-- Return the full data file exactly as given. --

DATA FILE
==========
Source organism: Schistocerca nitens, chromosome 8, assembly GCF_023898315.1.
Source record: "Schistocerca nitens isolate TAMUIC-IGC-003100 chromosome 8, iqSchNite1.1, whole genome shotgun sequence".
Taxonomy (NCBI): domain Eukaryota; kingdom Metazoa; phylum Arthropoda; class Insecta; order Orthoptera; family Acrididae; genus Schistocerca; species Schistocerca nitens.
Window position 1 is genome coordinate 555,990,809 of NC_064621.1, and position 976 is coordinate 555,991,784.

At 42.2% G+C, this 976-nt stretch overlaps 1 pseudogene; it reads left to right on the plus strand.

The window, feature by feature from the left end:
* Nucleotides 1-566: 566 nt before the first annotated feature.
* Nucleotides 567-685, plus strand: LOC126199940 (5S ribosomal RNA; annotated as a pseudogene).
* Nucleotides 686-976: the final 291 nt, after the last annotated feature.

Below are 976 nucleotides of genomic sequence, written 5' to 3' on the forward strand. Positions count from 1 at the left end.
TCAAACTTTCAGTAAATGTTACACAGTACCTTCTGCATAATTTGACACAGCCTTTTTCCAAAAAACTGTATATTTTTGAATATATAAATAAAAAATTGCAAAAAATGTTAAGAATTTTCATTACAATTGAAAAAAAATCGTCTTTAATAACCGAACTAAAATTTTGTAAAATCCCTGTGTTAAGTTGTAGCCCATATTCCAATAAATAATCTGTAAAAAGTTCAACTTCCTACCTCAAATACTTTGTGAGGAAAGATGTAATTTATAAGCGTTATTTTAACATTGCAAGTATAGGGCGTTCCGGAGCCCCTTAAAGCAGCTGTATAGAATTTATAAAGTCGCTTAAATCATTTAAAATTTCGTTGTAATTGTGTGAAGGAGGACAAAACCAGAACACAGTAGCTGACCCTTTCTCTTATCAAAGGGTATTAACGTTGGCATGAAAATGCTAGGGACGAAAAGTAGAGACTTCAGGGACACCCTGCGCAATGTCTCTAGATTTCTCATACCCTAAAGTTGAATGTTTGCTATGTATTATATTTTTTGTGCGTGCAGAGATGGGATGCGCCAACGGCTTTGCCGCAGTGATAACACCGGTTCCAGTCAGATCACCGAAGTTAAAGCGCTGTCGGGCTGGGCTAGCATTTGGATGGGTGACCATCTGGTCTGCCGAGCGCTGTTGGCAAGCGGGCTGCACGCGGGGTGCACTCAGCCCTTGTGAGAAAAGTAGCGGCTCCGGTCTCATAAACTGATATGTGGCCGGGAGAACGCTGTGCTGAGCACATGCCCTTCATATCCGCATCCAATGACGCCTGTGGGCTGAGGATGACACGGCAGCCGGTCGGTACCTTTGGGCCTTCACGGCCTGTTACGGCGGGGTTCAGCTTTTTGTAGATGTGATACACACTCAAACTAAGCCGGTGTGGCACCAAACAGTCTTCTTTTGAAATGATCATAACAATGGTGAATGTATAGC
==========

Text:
Source organism: Schistocerca nitens, chromosome 8, assembly GCF_023898315.1.
Source record: "Schistocerca nitens isolate TAMUIC-IGC-003100 chromosome 8, iqSchNite1.1, whole genome shotgun sequence".
Taxonomy (NCBI): domain Eukaryota; kingdom Metazoa; phylum Arthropoda; class Insecta; order Orthoptera; family Acrididae; genus Schistocerca; species Schistocerca nitens.
Window position 1 is genome coordinate 555,990,809 of NC_064621.1, and position 976 is coordinate 555,991,784.

At 42.2% G+C, this 976-nt stretch overlaps 1 pseudogene; it reads left to right on the plus strand.

The window, feature by feature from the left end:
* Nucleotides 1-566: 566 nt before the first annotated feature.
* Nucleotides 567-685, plus strand: LOC126199940 (5S ribosomal RNA; annotated as a pseudogene).
* Nucleotides 686-976: the final 291 nt, after the last annotated feature.

Below are 976 nucleotides of genomic sequence, written 5' to 3' on the forward strand. Positions count from 1 at the left end.
TCAAACTTTCAGTAAATGTTACACAGTACCTTCTGCATAATTTGACACAGCCTTTTTCCAAAAAACTGTATATTTTTGAATATATAAATAAAAAATTGCAAAAAATGTTAAGAATTTTCATTACAATTGAAAAAAAATCGTCTTTAATAACCGAACTAAAATTTTGTAAAATCCCTGTGTTAAGTTGTAGCCCATATTCCAATAAATAATCTGTAAAAAGTTCAACTTCCTACCTCAAATACTTTGTGAGGAAAGATGTAATTTATAAGCGTTATTTTAACATTGCAAGTATAGGGCGTTCCGGAGCCCCTTAAAGCAGCTGTATAGAATTTATAAAGTCGCTTAAATCATTTAAAATTTCGTTGTAATTGTGTGAAGGAGGACAAAACCAGAACACAGTAGCTGACCCTTTCTCTTATCAAAGGGTATTAACGTTGGCATGAAAATGCTAGGGACGAAAAGTAGAGACTTCAGGGACACCCTGCGCAATGTCTCTAGATTTCTCATACCCTAAAGTTGAATGTTTGCTATGTATTATATTTTTTGTGCGTGCAGAGATGGGATGCGCCAACGGCTTTGCCGCAGTGATAACACCGGTTCCAGTCAGATCACCGAAGTTAAAGCGCTGTCGGGCTGGGCTAGCATTTGGATGGGTGACCATCTGGTCTGCCGAGCGCTGTTGGCAAGCGGGCTGCACGCGGGGTGCACTCAGCCCTTGTGAGAAAAGTAGCGGCTCCGGTCTCATAAACTGATATGTGGCCGGGAGAACGCTGTGCTGAGCACATGCCCTTCATATCCGCATCCAATGACGCCTGTGGGCTGAGGATGACACGGCAGCCGGTCGGTACCTTTGGGCCTTCACGGCCTGTTACGGCGGGGTTCAGCTTTTTGTAGATGTGATACACACTCAAACTAAGCCGGTGTGGCACCAAACAGTCTTCTTTTGAAATGATCATAACAATGGTGAATGTATAGC